Researchers have highlighted how gendered associations of femininity with emotional labor can complicate professional women’s attempts to exercise managerial authority. However, current understandings of how race and gender intersect in professional women’s emotional labor remain limited. We draw on 132 interviews from eight white women and 13 women of color who are novice principals. White women began the principalship wanting to establish themselves as emotionally supportive leaders who were open to others’ influence. They viewed emotional labor as existing in tension with showing authority as a leader. Over time, however, most white women reported adopting more directive practices. By contrast, women of color reported beginning the principalship with a more directive, take-charge leadership style. They viewed emotional labor and authority as part of a blended project and did not talk about these two aspects of leadership as existing in tension. Over time, their self-reported leadership style changed little. We analyze our findings in light of recent theorizing about gender and intersectionality.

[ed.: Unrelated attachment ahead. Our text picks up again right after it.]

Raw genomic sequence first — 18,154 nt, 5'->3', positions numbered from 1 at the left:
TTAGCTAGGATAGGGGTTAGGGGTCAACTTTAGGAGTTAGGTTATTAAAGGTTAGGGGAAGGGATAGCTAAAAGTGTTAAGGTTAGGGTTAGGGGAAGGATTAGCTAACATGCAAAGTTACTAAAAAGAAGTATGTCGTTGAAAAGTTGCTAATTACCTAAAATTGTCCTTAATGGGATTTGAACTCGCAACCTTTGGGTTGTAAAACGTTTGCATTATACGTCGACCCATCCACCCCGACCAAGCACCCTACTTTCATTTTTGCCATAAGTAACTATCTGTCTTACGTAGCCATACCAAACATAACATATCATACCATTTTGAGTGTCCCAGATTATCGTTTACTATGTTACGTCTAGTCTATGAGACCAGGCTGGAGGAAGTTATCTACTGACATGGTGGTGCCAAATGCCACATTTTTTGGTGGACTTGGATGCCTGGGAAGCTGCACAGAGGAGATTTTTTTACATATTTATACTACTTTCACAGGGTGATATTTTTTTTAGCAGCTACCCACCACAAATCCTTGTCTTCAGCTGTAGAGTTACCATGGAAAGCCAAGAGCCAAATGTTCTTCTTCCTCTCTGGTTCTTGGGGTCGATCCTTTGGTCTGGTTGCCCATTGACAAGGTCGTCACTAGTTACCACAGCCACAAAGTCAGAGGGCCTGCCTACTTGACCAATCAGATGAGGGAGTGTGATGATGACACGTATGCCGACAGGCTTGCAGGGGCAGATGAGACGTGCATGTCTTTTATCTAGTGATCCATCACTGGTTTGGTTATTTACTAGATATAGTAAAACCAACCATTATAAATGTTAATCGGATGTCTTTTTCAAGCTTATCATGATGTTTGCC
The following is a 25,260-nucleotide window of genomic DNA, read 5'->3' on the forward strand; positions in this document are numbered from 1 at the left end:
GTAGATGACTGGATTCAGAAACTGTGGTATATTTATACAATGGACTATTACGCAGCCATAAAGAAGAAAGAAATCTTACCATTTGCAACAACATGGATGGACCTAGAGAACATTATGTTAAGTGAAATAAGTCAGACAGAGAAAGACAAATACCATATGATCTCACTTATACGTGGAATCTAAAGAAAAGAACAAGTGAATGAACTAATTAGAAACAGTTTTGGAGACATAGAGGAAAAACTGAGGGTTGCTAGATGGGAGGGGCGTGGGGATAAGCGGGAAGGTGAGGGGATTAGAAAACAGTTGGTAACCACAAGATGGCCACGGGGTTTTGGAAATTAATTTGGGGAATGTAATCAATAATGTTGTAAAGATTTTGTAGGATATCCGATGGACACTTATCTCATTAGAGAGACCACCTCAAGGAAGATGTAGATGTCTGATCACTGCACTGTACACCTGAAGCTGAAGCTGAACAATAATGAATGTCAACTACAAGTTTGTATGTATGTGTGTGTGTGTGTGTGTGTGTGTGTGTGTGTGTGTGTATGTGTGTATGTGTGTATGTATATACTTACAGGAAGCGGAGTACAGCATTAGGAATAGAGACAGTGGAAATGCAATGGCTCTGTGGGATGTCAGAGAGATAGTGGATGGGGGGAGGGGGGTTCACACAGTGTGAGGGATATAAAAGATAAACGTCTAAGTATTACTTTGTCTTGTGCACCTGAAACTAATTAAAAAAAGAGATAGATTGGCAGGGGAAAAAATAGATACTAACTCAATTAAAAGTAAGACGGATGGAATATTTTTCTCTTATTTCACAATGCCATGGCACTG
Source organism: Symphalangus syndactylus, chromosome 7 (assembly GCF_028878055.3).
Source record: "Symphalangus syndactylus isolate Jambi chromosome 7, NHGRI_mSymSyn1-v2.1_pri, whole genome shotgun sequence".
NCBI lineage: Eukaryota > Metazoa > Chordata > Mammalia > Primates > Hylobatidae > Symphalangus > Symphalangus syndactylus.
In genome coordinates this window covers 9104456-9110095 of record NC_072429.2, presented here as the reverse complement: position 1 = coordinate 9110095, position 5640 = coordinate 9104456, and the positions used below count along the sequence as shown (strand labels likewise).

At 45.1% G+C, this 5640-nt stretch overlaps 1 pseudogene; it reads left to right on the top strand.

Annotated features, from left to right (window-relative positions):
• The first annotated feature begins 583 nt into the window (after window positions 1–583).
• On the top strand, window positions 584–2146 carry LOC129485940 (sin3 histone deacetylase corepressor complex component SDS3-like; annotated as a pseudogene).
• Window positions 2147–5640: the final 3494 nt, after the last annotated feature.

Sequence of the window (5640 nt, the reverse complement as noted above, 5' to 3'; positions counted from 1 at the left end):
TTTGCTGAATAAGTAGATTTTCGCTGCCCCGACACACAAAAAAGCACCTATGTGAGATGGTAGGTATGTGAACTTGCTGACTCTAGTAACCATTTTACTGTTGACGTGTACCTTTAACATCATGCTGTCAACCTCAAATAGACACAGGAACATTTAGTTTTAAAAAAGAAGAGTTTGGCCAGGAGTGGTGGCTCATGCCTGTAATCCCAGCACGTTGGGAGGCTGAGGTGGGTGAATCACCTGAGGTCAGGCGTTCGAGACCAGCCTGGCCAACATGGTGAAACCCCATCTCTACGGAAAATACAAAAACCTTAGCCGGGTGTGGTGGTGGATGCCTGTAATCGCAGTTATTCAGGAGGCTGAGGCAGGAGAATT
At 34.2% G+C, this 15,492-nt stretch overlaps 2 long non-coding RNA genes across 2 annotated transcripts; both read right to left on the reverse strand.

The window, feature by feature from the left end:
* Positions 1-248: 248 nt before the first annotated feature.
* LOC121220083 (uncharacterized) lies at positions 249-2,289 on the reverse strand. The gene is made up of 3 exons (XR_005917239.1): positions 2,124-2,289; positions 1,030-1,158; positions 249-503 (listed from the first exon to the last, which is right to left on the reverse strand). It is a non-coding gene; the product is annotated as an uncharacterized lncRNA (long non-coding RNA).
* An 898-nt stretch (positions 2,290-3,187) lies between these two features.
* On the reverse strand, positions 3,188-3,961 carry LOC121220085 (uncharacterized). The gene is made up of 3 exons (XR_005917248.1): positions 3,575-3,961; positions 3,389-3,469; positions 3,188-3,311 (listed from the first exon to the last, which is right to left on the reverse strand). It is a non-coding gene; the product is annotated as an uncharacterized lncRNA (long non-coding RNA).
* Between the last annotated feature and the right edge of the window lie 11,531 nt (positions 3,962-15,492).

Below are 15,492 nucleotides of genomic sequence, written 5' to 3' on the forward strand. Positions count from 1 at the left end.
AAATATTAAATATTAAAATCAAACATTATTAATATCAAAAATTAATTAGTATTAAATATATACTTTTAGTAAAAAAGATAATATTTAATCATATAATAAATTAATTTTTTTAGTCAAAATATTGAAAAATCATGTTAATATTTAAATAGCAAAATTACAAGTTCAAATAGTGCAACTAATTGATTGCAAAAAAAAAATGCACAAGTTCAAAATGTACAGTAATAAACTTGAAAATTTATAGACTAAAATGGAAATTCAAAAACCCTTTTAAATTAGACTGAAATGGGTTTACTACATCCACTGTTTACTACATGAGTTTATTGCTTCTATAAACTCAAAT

- emotion work
- gender theory
ASJC Scopus subject areas
- Gender Studies
- Arts and Humanities (miscellaneous)
- Sociology and Political Science